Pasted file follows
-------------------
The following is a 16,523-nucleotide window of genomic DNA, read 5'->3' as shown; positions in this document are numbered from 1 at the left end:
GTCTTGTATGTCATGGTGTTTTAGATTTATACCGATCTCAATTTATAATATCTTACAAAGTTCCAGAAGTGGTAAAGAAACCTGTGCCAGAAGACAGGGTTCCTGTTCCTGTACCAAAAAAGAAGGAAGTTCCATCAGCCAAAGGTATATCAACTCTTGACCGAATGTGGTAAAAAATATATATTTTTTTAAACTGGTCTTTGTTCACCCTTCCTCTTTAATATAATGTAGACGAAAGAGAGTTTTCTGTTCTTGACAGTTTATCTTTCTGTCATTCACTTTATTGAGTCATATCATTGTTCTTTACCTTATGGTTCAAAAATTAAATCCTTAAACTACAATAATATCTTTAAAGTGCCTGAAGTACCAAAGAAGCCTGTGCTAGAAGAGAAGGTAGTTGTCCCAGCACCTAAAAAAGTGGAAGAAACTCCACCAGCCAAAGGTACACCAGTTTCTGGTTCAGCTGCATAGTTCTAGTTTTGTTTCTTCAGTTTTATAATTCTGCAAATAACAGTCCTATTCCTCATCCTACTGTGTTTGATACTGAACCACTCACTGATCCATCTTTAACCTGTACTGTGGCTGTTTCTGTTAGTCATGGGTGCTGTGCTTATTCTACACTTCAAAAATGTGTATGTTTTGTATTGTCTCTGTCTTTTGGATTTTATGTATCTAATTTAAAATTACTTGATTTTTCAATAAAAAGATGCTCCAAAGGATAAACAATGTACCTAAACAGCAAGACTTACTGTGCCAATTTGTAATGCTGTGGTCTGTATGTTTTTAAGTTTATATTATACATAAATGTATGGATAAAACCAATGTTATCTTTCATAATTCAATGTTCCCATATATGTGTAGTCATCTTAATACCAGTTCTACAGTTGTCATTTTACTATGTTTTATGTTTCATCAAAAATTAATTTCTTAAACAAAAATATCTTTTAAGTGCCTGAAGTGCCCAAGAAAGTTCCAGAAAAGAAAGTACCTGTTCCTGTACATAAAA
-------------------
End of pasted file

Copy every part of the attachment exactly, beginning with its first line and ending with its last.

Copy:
The following is a 16,523-nucleotide window of genomic DNA, read 5'->3' as shown; positions in this document are numbered from 1 at the left end:
GTCTTGTATGTCATGGTGTTTTAGATTTATACCGATCTCAATTTATAATATCTTACAAAGTTCCAGAAGTGGTAAAGAAACCTGTGCCAGAAGACAGGGTTCCTGTTCCTGTACCAAAAAAGAAGGAAGTTCCATCAGCCAAAGGTATATCAACTCTTGACCGAATGTGGTAAAAAATATATATTTTTTTAAACTGGTCTTTGTTCACCCTTCCTCTTTAATATAATGTAGACGAAAGAGAGTTTTCTGTTCTTGACAGTTTATCTTTCTGTCATTCACTTTATTGAGTCATATCATTGTTCTTTACCTTATGGTTCAAAAATTAAATCCTTAAACTACAATAATATCTTTAAAGTGCCTGAAGTACCAAAGAAGCCTGTGCTAGAAGAGAAGGTAGTTGTCCCAGCACCTAAAAAAGTGGAAGAAACTCCACCAGCCAAAGGTACACCAGTTTCTGGTTCAGCTGCATAGTTCTAGTTTTGTTTCTTCAGTTTTATAATTCTGCAAATAACAGTCCTATTCCTCATCCTACTGTGTTTGATACTGAACCACTCACTGATCCATCTTTAACCTGTACTGTGGCTGTTTCTGTTAGTCATGGGTGCTGTGCTTATTCTACACTTCAAAAATGTGTATGTTTTGTATTGTCTCTGTCTTTTGGATTTTATGTATCTAATTTAAAATTACTTGATTTTTCAATAAAAAGATGCTCCAAAGGATAAACAATGTACCTAAACAGCAAGACTTACTGTGCCAATTTGTAATGCTGTGGTCTGTATGTTTTTAAGTTTATATTATACATAAATGTATGGATAAAACCAATGTTATCTTTCATAATTCAATGTTCCCATATATGTGTAGTCATCTTAATACCAGTTCTACAGTTGTCATTTTACTATGTTTTATGTTTCATCAAAAATTAATTTCTTAAACAAAAATATCTTTTAAGTGCCTGAAGTGCCCAAGAAAGTTCCAGAAAAGAAAGTACCTGTTCCTGTACATAAAA